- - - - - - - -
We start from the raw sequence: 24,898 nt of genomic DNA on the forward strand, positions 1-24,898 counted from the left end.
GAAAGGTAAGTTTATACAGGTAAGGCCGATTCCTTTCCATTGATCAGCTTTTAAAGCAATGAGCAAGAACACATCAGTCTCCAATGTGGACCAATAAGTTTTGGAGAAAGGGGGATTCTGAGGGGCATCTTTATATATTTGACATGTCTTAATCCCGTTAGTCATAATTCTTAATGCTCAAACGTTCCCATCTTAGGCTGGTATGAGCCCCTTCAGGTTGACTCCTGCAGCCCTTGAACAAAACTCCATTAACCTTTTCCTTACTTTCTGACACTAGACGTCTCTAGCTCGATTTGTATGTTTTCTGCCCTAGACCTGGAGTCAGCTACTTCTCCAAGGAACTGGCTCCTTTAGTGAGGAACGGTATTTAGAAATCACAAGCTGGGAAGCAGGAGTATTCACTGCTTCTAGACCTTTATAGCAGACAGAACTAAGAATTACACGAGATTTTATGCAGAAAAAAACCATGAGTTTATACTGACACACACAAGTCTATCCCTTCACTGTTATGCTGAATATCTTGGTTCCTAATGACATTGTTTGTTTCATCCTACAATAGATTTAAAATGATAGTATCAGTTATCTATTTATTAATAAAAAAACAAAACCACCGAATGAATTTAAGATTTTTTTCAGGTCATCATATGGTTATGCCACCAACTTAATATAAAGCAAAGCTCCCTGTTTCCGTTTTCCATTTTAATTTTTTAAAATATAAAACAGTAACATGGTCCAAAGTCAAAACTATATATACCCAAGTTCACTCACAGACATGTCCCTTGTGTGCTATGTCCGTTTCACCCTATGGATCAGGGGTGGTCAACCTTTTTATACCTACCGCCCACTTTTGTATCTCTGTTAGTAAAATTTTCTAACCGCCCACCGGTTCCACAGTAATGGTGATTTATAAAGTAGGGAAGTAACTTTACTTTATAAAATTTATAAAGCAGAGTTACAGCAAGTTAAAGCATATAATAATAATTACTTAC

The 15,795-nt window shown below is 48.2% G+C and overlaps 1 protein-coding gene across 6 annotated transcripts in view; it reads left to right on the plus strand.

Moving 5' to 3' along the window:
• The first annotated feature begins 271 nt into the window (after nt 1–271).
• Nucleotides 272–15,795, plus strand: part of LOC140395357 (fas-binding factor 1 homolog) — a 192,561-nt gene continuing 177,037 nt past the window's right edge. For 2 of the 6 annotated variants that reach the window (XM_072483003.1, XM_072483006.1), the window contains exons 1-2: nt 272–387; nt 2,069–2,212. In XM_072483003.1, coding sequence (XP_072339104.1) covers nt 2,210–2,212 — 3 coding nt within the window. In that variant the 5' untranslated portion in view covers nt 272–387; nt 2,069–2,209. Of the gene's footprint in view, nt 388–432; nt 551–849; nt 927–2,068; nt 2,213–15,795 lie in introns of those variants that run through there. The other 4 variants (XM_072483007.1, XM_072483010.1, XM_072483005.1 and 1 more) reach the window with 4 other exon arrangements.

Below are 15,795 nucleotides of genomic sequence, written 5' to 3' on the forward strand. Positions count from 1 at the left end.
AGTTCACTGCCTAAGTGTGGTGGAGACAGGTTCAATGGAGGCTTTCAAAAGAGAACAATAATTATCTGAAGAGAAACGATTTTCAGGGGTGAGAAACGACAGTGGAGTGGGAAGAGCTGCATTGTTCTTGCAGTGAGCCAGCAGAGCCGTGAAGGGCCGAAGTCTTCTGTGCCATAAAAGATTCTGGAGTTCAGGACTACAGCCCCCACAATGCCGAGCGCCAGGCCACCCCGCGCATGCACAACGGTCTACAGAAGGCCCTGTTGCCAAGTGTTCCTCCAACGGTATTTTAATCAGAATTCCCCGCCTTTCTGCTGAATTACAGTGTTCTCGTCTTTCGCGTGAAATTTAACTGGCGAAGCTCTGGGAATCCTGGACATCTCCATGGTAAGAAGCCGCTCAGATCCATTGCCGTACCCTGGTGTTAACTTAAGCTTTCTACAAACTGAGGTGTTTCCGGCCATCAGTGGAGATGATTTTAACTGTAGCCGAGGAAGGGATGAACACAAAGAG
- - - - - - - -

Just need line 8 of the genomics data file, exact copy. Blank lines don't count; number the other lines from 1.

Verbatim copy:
AGTTCACTGCCTAAGTGTGGTGGAGACAGGTTCAATGGAGGCTTTCAAAAGAGAACAATAATTATCTGAAGAGAAACGATTTTCAGGGGTGAGAAACGACAGTGGAGTGGGAAGAGCTGCATTGTTCTTGCAGTGAGCCAGCAGAGCCGTGAAGGGCCGAAGTCTTCTGTGCCATAAAAGATTCTGGAGTTCAGGACTACAGCCCCCACAATGCCGAGCGCCAGGCCACCCCGCGCATGCACAACGGTCTACAGAAGGCCCTGTTGCCAAGTGTTCCTCCAACGGTATTTTAATCAGAATTCCCCGCCTTTCTGCTGAATTACAGTGTTCTCGTCTTTCGCGTGAAATTTAACTGGCGAAGCTCTGGGAATCCTGGACATCTCCATGGTAAGAAGCCGCTCAGATCCATTGCCGTACCCTGGTGTTAACTTAAGCTTTCTACAAACTGAGGTGTTTCCGGCCATCAGTGGAGATGATTTTAACTGTAGCCGAGGAAGGGATGAACACAAAGAG